About 2.2 million South Africans lost their jobs as a result of Covid-19, bringing the already high unemployment rate to 30.8%. This figure was exacerbated by many businesses having to close down due to the restrictions imposed in order to reduce rates of infections of this deadly virus.
Businesses that were lucky to survive during this period, did so by quickly adapting to new ways of working. Technology has enabled many businesses across industries to enable work-from-home solutions by using collaboration tools to keep their employees employed and continue providing a service.
This adaptability was not just a question of giving employees laptops, it also entailed ensuring data could be accessed remotely and in a secure manner, that employees had the right equipment and enough data to run these home offices and virtual meetings and so on.
South Africa has officially entered the second wave of the pandemic, with numbers rising more rapidly than the first wave, and this new world of work is one that needs to be embraced for a long time to come. Even with the possible anticipation of a vaccine cure in mid-2021, ensuring that an entire country has access to it could extend for further years to come.
To unravel the complexities of the current working environment, over 450 South African employees were asked about their experiences of hybrid and remote working since the start of the Covid-19 crisis.
Covering everything from work preferences to perceptions of their personal performance, the results highlight insights that could help employers to better support to their remote workforce.
Of those surveyed, 42% work at home full-time with the remaining number split into a hybrid model of two to three times a week, once a month or once a week below.
The majority of those, 47%, having had the experience of working remotely either full time or in the hybrid model, would prefer to do this on a full-time basis going forward.
This is followed by 31% who would prefer to work from home two to three times a week as depicted below:
Despite a widespread acceptance of remote working, there is one issue that remains a challenge for staff – maintaining boundaries between home life and the world of work. When asked if they had managed to set healthy work/life boundaries for themselves, almost a third (22%) had failed to do so or had only minimally established boundaries:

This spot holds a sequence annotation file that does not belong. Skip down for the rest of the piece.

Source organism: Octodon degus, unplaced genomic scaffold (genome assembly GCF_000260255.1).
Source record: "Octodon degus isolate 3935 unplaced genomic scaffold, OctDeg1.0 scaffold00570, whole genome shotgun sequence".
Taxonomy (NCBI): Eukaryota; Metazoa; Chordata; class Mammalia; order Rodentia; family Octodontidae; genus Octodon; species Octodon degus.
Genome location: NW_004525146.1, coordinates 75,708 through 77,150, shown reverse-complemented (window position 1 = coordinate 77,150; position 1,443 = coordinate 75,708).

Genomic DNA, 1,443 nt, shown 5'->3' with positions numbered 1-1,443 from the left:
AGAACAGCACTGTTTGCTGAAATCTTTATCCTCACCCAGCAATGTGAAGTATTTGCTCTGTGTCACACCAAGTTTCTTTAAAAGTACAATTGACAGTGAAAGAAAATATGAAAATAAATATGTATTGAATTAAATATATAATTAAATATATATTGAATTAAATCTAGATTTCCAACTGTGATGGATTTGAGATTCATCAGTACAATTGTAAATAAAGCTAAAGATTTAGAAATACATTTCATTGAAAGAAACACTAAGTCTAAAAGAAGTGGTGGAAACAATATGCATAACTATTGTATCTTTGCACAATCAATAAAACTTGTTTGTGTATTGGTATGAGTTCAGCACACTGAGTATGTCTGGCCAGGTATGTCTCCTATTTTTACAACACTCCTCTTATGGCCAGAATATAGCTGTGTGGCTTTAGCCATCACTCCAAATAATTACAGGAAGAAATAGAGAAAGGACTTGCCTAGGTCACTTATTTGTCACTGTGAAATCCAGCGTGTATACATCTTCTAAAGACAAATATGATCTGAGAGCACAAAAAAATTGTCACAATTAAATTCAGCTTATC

Similarly, 9% with their direct manager, and 8% with their team.
This struggle to set and maintain boundaries may be partly responsible for another trend revealed by the survey: Most employees are feeling pressured to work longer hours than they would if still office-based.
Respondents confirmed a range of issues were presenting them with challenges on a regular basis. The most prominent challenges include:
Finding ways to address these issues for employees would go a long way to addressing the issue of work-life balance.
GetApp’s survey results suggest a significant proportion of the South African workforce is in need of additional support from their employer to better adapt to remote working practices.
We asked respondents if they considered their home office setup sufficient to ensure productivity when working remotely. The most popular response, with 69%, confirmed most have everything they require. However, almost a third, 27%, said they need a more comprehensive home office environment to work effectively.
Respondents also shared a number of their tips for effective remote working. Many focused on the need to both establish clear work/life routines and boundaries, and communicate these to the people around you – in your personal and professional life. In addition, the importance of keeping to regular hours and taking regular breaks was highlighted by numerous people.